Research shows more malvertising assaults are using ‘fingerprinting’ at an advert level to avoid unncessary attention and save bandwidth
Malvertising attacks, which infiltrate genuine advertising networks with malicious creatives, are increasingly determining which systems are potential targets by inserting code directly into ad banners.
This practice, known as fingerprinting, allows the perpetrators behind such assaults to save time and effort by only targeting genuine web users on vulnerable systems. It also allows them to avoid detection by security researchers – prolonging the scam.
Fingerprinting is nothing new, but traditionally, attacks have waited until an exploit kit has been downloaded before performing such checks. The Angler exploit kit uses a flaw in Internet Explorer’s XMLDOM ActiveX control to do this – as seen in an assault on xHamster last year.
By moving the fingerprinting process “up the chain”, malvertising campaigns can choose whether to serve up a malicious ad to a vulnerable system or a safe one to a protected user – preserving bandwidth and avoiding attention.
Researchers at Malwarebytes and GeoEdge spent several months researching and monitoring several malvertising campaigns on a number of ad networks.
One campaign that used Google’s DoubleClick service, which used encoded GIFs to fingerprint, checked users with IP and HTTP headers to see what security products were installed. If the user had a unique IP address, Internet Explorer 10 or earlier and had not installed certain security software, they would be targeted.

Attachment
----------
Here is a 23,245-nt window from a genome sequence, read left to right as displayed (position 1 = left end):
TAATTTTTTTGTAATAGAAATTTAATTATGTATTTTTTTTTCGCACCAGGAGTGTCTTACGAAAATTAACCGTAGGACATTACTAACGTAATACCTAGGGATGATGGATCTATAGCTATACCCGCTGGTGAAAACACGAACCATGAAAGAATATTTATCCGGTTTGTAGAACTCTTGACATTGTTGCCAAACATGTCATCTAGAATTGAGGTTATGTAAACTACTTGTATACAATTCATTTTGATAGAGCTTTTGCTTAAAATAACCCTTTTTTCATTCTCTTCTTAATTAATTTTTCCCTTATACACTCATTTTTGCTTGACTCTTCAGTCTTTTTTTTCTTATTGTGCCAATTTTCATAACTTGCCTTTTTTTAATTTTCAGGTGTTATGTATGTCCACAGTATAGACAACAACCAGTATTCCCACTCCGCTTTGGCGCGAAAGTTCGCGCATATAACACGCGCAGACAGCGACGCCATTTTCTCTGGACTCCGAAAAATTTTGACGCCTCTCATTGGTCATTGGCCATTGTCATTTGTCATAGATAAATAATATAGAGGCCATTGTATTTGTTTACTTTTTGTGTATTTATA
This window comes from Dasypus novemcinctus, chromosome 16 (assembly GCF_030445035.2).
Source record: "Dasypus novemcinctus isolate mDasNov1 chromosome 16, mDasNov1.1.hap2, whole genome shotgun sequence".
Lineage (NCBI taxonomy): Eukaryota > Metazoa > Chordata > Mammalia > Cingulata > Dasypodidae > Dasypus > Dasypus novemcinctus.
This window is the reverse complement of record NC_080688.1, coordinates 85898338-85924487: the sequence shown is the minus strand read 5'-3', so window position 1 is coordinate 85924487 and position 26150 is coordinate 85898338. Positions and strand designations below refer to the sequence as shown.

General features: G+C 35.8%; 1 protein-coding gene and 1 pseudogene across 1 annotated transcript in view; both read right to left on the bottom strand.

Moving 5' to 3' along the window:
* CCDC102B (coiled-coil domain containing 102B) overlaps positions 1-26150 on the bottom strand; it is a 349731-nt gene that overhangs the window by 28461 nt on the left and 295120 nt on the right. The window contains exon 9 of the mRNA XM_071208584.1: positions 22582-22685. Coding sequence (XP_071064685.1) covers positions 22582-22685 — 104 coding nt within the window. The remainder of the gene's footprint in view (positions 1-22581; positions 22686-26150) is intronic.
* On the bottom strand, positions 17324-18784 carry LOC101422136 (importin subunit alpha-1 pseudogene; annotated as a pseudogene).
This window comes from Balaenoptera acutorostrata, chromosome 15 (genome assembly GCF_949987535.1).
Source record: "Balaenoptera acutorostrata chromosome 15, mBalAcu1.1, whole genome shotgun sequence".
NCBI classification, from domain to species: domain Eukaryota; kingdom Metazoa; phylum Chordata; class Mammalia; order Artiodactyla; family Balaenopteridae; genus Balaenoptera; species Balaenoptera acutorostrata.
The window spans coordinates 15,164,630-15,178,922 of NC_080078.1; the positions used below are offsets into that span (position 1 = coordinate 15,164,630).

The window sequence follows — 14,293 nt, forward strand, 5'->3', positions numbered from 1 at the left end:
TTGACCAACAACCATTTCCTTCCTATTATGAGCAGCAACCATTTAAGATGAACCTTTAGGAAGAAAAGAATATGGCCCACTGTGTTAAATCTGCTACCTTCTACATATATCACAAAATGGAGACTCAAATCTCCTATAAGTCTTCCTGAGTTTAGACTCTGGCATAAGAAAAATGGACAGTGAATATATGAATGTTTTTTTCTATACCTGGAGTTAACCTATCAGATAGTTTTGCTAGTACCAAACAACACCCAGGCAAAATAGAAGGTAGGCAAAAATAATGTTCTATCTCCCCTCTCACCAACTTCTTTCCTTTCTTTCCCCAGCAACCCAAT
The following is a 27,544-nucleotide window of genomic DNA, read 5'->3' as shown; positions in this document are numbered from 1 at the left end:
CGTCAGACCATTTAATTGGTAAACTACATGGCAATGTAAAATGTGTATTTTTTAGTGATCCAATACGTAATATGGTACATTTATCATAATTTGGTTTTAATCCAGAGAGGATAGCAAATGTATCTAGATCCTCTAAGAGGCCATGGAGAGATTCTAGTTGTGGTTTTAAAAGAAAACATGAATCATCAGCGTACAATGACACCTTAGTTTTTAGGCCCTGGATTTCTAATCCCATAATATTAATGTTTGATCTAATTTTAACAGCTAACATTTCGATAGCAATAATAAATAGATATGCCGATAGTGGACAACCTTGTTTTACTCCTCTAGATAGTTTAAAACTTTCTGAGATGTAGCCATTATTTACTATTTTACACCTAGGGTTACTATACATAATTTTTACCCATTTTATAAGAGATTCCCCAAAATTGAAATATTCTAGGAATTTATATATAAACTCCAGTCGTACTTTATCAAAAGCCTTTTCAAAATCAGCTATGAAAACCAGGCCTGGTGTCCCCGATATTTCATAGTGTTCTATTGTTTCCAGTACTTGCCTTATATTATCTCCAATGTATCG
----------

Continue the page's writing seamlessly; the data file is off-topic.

The research also found that 42 percent of all malvertising infections occurred in the US, ahead of Canada (13.7 percent) and the UK in third (11.8 percent). Experts say scammers can get 1,000 ad impressions for as little as 19 cents, using real time bidding common on many advertising networks.
A number of malvertising attacks have previously affected users of dating websites, social networks and even Forbes.com, leading many to question the safety of online advertising – especially those running Flash. Google Chrome now pauses Flash adverts by default, while Amazon has blocked assets powered by the much-maligned software. Some have even turned to controversial ad-blockers to protect themselves against such attacks.
“It is obvious to us that malvertising has become a major issue that no one has a clear answer for,” said the report, co-authored by Jerome Seguara, senior researcher at Malwarebytes, and Eugene Aseev at GeoEdge.
“One of the most important things you can do is ensure your endpoints are fully up-to-date. The number one reason malvertising attacks are successful is due to unpatched programs. After all, ads are the vehicle to an ulterior motive which consists of infecting end users with malware or serving them scam pages.
“In the wake of a particularly busy year with Flash Player vulnerabilities and zero-day exploits, it has become imperative to complement your existing security solutions with exploit mitigation tools. By the same token, a layered defense is your best bet to fend off today’s most sophisticated attacks.”
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